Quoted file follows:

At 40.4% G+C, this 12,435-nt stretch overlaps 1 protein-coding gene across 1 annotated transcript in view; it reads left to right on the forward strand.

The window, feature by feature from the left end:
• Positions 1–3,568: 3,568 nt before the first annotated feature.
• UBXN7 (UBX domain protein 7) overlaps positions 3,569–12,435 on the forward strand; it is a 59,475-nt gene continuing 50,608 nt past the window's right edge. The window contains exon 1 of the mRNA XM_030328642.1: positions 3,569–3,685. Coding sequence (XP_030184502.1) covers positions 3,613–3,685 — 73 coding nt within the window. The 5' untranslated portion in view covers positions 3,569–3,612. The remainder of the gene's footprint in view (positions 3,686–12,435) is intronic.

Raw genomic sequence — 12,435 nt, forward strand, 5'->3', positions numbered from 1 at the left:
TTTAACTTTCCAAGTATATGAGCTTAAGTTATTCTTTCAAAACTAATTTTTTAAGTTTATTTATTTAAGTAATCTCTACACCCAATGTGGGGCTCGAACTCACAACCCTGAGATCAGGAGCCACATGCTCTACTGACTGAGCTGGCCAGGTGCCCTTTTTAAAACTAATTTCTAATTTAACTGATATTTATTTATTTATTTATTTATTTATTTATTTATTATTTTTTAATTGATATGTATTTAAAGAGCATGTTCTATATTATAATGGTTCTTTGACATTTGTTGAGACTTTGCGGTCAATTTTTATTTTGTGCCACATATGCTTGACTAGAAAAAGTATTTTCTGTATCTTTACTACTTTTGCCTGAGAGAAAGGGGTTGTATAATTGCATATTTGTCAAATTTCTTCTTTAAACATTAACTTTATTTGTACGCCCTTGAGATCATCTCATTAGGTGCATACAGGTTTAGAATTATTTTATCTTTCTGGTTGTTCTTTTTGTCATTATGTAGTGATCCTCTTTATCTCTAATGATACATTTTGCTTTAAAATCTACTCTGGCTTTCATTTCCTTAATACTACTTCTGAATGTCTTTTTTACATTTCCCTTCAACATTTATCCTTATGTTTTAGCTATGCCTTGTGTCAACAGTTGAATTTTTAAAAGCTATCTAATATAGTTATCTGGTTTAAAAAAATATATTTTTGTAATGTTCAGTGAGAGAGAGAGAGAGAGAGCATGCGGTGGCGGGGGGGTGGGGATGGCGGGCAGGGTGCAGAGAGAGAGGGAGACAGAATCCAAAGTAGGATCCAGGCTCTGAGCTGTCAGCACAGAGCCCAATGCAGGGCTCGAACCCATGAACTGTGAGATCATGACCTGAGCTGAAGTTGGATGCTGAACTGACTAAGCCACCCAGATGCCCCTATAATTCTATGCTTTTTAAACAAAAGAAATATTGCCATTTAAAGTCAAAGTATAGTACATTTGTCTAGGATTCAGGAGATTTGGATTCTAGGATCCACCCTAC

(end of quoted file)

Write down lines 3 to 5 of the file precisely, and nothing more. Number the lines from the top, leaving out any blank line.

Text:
• Positions 1–3,568: 3,568 nt before the first annotated feature.
• UBXN7 (UBX domain protein 7) overlaps positions 3,569–12,435 on the forward strand; it is a 59,475-nt gene continuing 50,608 nt past the window's right edge. The window contains exon 1 of the mRNA XM_030328642.1: positions 3,569–3,685. Coding sequence (XP_030184502.1) covers positions 3,613–3,685 — 73 coding nt within the window. The 5' untranslated portion in view covers positions 3,569–3,612. The remainder of the gene's footprint in view (positions 3,686–12,435) is intronic.

Raw genomic sequence — 12,435 nt, forward strand, 5'->3', positions numbered from 1 at the left: